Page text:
Harris, Sapienza, and Bowie (2011) mentioned in their article the decision-making process of managers. Individual differ in ethical decision-making. In fact, those that belong to the business world even have greater differences than those that do not. The differences may be due to different influences such as socio-cultural factors.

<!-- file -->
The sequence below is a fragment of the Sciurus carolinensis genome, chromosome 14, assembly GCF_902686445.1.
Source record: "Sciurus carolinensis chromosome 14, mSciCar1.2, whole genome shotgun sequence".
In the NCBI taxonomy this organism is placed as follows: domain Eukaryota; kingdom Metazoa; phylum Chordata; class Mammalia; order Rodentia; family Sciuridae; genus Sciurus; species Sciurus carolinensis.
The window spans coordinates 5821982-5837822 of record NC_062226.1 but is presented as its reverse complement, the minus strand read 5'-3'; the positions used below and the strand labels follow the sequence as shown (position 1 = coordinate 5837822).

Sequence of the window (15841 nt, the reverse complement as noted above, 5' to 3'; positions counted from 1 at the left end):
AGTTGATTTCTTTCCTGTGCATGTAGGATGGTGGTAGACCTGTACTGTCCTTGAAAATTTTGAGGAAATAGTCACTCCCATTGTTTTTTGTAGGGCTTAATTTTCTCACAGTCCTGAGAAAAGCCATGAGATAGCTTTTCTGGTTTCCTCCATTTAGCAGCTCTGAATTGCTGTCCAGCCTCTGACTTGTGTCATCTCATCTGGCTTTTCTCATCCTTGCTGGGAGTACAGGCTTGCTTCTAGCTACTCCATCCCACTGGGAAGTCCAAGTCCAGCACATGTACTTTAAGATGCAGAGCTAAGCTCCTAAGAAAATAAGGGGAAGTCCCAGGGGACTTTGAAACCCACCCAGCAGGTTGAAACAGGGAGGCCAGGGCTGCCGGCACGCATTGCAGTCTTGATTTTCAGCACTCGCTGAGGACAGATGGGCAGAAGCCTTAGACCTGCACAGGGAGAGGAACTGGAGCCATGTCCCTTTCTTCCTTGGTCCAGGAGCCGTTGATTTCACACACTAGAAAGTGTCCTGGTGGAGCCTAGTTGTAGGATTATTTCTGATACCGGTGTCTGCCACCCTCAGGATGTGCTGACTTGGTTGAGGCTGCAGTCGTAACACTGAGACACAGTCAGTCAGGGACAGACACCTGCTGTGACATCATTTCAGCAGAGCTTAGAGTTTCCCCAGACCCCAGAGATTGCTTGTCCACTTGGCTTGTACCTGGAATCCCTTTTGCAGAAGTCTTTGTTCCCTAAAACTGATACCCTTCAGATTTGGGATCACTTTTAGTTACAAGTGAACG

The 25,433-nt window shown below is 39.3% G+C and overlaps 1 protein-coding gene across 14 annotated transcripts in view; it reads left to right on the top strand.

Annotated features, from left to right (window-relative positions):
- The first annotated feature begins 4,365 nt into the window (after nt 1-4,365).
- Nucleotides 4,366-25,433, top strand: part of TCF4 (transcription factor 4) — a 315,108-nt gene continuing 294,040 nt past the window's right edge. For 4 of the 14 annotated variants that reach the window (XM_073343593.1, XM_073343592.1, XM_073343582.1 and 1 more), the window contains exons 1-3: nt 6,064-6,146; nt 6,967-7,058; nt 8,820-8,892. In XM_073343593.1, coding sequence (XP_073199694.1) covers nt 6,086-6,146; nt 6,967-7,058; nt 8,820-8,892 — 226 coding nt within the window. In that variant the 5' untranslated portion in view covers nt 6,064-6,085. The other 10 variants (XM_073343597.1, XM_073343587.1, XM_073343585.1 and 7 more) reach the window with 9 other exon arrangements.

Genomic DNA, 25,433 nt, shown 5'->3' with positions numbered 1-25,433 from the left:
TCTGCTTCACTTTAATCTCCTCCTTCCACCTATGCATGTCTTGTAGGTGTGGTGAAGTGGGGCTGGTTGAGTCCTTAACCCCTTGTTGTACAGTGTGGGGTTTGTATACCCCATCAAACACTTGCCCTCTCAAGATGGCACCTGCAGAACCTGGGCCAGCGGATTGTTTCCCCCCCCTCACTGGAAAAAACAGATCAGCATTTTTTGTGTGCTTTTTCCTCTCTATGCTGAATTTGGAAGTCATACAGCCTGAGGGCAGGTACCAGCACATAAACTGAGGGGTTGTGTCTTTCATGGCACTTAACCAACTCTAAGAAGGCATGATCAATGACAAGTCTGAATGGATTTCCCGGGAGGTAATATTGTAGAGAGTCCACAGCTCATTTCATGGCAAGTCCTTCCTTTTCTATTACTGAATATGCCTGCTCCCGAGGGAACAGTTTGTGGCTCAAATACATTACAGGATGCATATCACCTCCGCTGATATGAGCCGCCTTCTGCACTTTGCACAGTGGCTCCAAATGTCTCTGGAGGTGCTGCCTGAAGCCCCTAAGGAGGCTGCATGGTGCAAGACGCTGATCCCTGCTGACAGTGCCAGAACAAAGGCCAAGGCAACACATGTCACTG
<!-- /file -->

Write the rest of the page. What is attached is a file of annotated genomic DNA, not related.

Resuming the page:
Decision-making in a certain ethical situation is really a dilemma. This is especially true when the operations manager is required to choose between two alternatives which are unfavorable. This can be considered a tough challenge for the person in the situation. In some cases, ethical dilemmas may be impossible to resolve due to reasons like disintegration of value system. In today's world when every company aims for globalization, companies are faced with conflicting issues between the company objective of profitability and their corporate social responsibility. Ethics in the global market is complicated, so is the decision-making that operations managers have to face.